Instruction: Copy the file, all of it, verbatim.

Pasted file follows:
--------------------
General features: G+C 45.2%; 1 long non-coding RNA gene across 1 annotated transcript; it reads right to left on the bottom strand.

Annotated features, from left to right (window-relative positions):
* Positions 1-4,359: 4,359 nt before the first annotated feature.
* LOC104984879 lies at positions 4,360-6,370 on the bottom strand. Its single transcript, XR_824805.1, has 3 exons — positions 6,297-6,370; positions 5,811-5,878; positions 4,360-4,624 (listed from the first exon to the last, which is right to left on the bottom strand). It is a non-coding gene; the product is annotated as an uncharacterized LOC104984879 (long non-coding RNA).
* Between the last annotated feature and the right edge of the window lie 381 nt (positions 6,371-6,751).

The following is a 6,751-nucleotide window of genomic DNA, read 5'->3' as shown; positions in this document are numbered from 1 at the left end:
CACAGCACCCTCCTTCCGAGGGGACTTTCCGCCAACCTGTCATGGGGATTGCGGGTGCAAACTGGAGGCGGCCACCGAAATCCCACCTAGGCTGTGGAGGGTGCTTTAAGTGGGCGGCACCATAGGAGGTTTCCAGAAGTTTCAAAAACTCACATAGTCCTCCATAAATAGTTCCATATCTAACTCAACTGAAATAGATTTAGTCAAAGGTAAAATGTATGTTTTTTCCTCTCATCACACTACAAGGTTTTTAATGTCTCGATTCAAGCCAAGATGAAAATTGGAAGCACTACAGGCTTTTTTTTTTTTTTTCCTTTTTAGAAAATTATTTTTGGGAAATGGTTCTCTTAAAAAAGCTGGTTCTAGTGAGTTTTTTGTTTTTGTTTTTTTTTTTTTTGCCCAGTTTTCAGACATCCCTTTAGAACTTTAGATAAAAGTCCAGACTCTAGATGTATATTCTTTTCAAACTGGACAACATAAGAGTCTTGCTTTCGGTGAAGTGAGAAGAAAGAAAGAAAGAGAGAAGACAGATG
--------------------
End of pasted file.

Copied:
General features: G+C 45.2%; 1 long non-coding RNA gene across 1 annotated transcript; it reads right to left on the bottom strand.

Annotated features, from left to right (window-relative positions):
* Positions 1-4,359: 4,359 nt before the first annotated feature.
* LOC104984879 lies at positions 4,360-6,370 on the bottom strand. Its single transcript, XR_824805.1, has 3 exons — positions 6,297-6,370; positions 5,811-5,878; positions 4,360-4,624 (listed from the first exon to the last, which is right to left on the bottom strand). It is a non-coding gene; the product is annotated as an uncharacterized LOC104984879 (long non-coding RNA).
* Between the last annotated feature and the right edge of the window lie 381 nt (positions 6,371-6,751).

The following is a 6,751-nucleotide window of genomic DNA, read 5'->3' as shown; positions in this document are numbered from 1 at the left end:
CACAGCACCCTCCTTCCGAGGGGACTTTCCGCCAACCTGTCATGGGGATTGCGGGTGCAAACTGGAGGCGGCCACCGAAATCCCACCTAGGCTGTGGAGGGTGCTTTAAGTGGGCGGCACCATAGGAGGTTTCCAGAAGTTTCAAAAACTCACATAGTCCTCCATAAATAGTTCCATATCTAACTCAACTGAAATAGATTTAGTCAAAGGTAAAATGTATGTTTTTTCCTCTCATCACACTACAAGGTTTTTAATGTCTCGATTCAAGCCAAGATGAAAATTGGAAGCACTACAGGCTTTTTTTTTTTTTTTCCTTTTTAGAAAATTATTTTTGGGAAATGGTTCTCTTAAAAAAGCTGGTTCTAGTGAGTTTTTTGTTTTTGTTTTTTTTTTTTTTGCCCAGTTTTCAGACATCCCTTTAGAACTTTAGATAAAAGTCCAGACTCTAGATGTATATTCTTTTCAAACTGGACAACATAAGAGTCTTGCTTTCGGTGAAGTGAGAAGAAAGAAAGAAAGAGAGAAGACAGATG